One of the largest issues I see driving movements such as the Emergent church and liberal Christianity in general is a confusion on what exactly it means to say that “God is love” (1 John 4.8)? These types of people are faced with the dilemma of serving a God who uses horrific images such as crucifixion, hell, sacrifice and war all centered around the punishment of sin while simultaneously engaging a world which largely denies he even exists. It moves them (as it should us) that many people around them who they would consider to be “good” people, maybe even people they love such as a parent or spouse, do not having a saving knowledge of Jesus Christ as Lord (Romans 10.9). However, instead of confronting that person with the offense of the Cross (Galatians 5.11) concerning the coming wrath due for unbelief (John 3.36), they try and wipe away God’s judgment by appealing to his love, desiring for a god which bases his forgiveness on some sort of moralism or universal mercy and not on “grace by faith” (Ephesians 2.8).
Yet what they consider to be love is not the same thing which God expresses to us. To this point I want to turn to the words of CS Lewis in his book The Problem of Pain:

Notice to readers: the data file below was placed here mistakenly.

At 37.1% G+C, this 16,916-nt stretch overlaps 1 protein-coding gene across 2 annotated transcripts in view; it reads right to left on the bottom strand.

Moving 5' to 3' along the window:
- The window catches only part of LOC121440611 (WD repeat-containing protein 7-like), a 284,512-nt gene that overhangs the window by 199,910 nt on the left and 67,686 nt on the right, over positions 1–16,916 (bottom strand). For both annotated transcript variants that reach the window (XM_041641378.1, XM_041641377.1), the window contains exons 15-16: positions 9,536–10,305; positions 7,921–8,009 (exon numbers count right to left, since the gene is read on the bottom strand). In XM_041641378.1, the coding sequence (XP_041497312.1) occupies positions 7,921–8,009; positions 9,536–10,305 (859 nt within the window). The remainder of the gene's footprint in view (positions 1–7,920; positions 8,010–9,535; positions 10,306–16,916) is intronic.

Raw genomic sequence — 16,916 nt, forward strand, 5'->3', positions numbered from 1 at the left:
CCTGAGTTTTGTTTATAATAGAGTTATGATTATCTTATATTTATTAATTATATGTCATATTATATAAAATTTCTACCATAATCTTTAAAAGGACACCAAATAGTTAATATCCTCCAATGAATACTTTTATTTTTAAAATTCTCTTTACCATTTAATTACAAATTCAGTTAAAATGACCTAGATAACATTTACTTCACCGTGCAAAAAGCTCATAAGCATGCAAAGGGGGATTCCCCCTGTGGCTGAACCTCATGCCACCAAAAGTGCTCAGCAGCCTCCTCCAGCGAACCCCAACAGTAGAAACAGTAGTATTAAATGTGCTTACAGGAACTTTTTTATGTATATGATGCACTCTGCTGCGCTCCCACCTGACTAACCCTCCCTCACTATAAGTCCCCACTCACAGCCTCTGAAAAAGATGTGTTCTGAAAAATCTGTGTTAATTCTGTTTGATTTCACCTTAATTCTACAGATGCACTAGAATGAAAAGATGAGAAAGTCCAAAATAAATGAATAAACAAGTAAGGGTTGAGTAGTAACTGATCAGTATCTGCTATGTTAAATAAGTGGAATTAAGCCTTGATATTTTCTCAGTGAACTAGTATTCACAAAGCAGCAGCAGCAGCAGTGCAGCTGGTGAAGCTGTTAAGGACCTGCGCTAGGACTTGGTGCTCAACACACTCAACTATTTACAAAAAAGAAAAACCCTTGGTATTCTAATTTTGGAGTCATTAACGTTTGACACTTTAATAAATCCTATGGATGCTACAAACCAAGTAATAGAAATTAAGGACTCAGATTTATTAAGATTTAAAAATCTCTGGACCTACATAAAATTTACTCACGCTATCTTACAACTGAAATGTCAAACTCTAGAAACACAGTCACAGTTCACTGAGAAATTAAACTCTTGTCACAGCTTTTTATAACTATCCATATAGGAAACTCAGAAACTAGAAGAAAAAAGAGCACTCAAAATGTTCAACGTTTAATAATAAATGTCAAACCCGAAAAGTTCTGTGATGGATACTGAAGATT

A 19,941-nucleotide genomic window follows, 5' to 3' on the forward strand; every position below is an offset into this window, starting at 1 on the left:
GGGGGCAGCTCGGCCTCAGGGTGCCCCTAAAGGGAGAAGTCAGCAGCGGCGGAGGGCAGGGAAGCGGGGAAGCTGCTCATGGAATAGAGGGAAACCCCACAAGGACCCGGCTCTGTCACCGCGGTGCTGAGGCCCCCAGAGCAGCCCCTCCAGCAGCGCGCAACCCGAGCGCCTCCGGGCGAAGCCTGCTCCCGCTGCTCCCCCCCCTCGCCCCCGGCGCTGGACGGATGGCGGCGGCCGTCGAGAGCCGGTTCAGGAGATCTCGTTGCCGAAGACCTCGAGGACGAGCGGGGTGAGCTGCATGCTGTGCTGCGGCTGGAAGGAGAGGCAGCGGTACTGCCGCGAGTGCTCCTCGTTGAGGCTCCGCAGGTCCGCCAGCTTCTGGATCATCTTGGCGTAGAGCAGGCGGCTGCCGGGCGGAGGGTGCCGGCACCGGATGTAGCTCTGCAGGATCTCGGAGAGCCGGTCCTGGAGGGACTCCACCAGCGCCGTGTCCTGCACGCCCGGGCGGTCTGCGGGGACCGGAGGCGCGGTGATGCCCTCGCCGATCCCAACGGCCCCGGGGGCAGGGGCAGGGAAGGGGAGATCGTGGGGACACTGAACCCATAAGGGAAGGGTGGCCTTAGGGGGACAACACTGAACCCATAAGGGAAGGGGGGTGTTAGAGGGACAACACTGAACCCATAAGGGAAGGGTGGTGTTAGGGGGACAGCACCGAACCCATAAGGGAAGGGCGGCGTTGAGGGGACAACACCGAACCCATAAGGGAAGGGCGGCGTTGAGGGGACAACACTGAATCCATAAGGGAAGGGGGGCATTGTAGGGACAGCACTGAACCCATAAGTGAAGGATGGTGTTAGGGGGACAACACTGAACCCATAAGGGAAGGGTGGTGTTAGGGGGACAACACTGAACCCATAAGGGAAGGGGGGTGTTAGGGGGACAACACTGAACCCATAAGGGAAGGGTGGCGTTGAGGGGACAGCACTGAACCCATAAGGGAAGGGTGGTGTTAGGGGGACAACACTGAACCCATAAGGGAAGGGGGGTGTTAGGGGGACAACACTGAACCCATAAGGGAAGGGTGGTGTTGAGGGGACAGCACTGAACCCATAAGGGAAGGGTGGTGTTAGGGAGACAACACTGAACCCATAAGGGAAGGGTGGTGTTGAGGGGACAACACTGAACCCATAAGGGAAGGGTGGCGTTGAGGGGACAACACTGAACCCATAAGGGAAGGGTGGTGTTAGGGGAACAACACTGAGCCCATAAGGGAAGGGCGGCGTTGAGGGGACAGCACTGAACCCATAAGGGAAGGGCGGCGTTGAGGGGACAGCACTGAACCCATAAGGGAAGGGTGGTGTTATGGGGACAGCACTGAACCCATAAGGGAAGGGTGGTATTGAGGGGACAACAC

By the goodness of God we mean nowadays almost exclusively His lovingness; and in this we may be right. And by Love, in this context, most of us mean kindness- the desire to see others than the self happy; not happy in this way or in that, but just happy. What would really satisfy us would be a God who said of anything we happened to like doing, ‘What does it matter so long as they are contented?’ We want, in fact, not so much a Father in Heaven as a grandfather in heaven- a senile benevolence who, as they say, liked to see young people enjoying themselves’, and whose plan for the universe was simply that it might be truly said at the end of each day, ‘a good time was had by all’. . . . I should very much like to live in a universe which was governed on such lines. But since it is abundantly clear that I don’t, and since I have reason to believe, nevertheless, that God is Love, I conclude that my conception of love needs correction. (pp.31-32)